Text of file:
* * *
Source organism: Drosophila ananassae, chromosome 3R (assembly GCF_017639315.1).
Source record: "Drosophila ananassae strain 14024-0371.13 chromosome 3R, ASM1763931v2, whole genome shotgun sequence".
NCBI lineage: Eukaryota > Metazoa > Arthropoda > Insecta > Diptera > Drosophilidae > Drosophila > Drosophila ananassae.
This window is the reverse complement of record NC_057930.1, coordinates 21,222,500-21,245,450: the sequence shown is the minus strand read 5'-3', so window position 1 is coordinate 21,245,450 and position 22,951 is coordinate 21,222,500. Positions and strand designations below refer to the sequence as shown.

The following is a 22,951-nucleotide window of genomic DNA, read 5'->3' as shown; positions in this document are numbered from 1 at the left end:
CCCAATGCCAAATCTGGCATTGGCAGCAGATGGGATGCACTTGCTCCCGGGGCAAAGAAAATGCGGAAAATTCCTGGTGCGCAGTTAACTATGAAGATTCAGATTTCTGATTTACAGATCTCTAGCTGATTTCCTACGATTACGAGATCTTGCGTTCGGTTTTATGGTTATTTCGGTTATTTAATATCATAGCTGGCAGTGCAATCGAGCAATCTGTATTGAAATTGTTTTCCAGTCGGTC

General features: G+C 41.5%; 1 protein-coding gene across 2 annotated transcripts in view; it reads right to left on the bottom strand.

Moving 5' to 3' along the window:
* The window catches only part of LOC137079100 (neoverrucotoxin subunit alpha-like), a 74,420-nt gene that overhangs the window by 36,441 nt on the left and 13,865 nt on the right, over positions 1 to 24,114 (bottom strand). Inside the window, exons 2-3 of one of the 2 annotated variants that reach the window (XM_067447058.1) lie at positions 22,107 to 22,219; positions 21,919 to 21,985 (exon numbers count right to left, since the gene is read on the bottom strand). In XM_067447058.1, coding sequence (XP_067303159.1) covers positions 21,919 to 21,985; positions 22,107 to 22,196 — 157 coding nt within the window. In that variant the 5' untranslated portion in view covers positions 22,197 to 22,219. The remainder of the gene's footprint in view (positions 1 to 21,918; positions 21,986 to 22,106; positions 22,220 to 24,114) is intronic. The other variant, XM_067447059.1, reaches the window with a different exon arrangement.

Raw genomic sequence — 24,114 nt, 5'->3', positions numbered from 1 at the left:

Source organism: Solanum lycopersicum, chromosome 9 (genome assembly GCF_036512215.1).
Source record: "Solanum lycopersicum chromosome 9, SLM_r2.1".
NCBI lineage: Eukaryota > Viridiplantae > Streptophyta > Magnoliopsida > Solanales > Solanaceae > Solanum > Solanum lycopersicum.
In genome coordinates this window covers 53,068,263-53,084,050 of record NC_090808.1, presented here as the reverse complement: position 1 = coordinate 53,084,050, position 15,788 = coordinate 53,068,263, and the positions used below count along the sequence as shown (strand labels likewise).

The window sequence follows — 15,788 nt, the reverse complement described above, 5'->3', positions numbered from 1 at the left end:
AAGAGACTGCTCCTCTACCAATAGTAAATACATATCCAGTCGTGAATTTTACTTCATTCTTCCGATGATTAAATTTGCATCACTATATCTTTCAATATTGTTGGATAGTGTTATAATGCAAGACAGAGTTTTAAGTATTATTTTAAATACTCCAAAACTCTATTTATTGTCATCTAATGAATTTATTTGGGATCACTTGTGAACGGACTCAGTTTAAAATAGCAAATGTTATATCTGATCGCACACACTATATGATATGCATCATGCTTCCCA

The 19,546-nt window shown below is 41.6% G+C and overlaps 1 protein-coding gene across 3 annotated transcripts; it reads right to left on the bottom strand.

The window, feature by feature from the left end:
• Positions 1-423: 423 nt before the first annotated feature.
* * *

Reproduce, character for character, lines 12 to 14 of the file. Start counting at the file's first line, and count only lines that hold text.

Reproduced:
Source record: "Solanum lycopersicum chromosome 9, SLM_r2.1".
NCBI lineage: Eukaryota > Viridiplantae > Streptophyta > Magnoliopsida > Solanales > Solanaceae > Solanum > Solanum lycopersicum.
In genome coordinates this window covers 53,068,263-53,084,050 of record NC_090808.1, presented here as the reverse complement: position 1 = coordinate 53,084,050, position 15,788 = coordinate 53,068,263, and the positions used below count along the sequence as shown (strand labels likewise).